Meditation 19: The Gospel in Laughter

You became imitators of us and of the Lord, for you welcomed the message in the midst of severe suffering with the joy given by the Holy Spirit.” -- 1 Thessalonians 1:6. 

One of the things I love most about my wife is her stentorian and orotund laugh.  I cannot count the number of times that crowds in churches, movie theaters, or comedy shows have gotten to know me and my wife because of her inimitable laugh.  She has one of those turn-your-head-and-strain-your-eyes-to-find-out-where-that-thunderous-sound-is-coming-from kind of laughs -- one of those laughs that cannot be ignored, even if you try (and, believe me, I have). When she finds something funny, she throws her head back, braces her diaphragm with her hands, and lets loose a raucous torrent of booming guffaws, which she ultimately concludes with a dainty and tasteful tee-hee.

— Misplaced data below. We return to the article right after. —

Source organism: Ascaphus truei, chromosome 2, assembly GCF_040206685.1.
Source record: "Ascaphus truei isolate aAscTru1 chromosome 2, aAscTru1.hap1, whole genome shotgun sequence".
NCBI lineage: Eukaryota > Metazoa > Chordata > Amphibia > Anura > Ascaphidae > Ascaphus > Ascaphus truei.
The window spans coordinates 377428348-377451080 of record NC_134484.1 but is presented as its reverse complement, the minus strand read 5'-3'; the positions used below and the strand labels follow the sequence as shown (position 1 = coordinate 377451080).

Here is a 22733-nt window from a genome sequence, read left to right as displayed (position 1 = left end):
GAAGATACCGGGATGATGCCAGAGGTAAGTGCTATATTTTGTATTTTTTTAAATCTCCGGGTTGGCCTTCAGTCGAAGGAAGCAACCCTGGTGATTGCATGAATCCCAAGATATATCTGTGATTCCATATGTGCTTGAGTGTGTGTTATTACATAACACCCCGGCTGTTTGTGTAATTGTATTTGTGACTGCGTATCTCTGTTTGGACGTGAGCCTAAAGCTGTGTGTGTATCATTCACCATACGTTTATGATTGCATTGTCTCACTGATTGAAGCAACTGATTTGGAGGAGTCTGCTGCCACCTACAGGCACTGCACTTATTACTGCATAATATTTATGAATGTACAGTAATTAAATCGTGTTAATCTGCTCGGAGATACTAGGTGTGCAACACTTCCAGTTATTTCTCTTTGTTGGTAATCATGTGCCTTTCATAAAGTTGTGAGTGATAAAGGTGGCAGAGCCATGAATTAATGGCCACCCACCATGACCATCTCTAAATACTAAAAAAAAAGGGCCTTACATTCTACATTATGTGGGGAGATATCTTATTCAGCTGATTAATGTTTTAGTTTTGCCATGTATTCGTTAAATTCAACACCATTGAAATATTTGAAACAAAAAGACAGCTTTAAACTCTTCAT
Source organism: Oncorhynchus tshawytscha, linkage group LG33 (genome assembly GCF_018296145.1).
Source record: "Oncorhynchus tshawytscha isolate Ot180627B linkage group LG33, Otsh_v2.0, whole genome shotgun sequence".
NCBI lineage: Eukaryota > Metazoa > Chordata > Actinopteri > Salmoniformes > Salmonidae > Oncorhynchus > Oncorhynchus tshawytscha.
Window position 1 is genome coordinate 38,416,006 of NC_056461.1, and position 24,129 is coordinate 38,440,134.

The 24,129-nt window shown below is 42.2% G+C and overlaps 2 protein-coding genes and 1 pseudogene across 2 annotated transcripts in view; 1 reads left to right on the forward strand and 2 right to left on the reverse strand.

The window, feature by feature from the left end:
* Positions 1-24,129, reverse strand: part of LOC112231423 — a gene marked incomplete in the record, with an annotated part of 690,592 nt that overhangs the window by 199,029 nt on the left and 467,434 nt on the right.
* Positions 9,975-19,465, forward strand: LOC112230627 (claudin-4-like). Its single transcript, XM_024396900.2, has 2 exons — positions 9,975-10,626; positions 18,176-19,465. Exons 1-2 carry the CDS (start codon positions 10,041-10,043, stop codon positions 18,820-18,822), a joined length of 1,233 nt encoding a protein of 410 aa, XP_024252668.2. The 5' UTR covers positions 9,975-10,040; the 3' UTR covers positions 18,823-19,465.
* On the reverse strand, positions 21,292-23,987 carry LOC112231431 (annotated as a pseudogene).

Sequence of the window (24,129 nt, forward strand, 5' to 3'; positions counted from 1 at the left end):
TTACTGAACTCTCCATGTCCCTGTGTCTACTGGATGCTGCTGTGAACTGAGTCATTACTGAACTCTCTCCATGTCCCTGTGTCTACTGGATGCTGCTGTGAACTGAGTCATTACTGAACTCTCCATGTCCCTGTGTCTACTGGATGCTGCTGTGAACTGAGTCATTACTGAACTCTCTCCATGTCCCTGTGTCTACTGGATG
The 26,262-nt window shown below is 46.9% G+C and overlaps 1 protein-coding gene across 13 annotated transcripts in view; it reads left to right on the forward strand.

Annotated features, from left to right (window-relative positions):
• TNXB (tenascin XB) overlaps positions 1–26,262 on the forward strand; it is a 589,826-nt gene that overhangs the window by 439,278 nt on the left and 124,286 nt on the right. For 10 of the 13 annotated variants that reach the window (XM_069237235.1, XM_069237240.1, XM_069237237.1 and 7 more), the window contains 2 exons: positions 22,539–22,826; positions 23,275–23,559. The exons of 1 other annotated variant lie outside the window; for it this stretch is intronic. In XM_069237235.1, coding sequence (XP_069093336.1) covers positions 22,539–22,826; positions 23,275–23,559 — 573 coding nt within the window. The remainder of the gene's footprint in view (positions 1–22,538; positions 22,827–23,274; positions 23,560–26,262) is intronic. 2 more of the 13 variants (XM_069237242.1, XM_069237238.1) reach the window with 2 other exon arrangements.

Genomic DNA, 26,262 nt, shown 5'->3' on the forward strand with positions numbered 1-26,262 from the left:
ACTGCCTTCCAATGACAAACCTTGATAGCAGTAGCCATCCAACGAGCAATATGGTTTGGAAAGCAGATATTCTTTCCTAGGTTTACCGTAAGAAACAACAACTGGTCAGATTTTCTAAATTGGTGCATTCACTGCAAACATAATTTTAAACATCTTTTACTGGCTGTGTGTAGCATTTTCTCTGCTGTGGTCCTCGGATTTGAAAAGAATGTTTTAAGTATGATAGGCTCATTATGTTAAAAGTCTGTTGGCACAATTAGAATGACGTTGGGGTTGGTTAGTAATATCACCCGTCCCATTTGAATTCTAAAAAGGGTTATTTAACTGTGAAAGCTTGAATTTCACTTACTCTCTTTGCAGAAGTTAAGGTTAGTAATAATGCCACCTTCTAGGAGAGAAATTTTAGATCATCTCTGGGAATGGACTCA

For many years, she tried to control her intractable laugh, or at least make it more melodious and musical.  But she never succeeded!  So, today, she embraces her laugh and allows herself to communicate those spontaneous and raucous moments of joy without restraint.  And I have come to embrace her laugh, as well. I love it! Yes, it often embarrasses me. But I love how that cacophonous tsunami of joy bursts forth from deep within her soul and floods the ears and hearts of everyone around her.  Her laughter is so emphatic, and the joy it expresses is so pure and primal, that it compels people to turn their heads, looking for the answer to an unspoken question they all share -- namely, What’s so funny?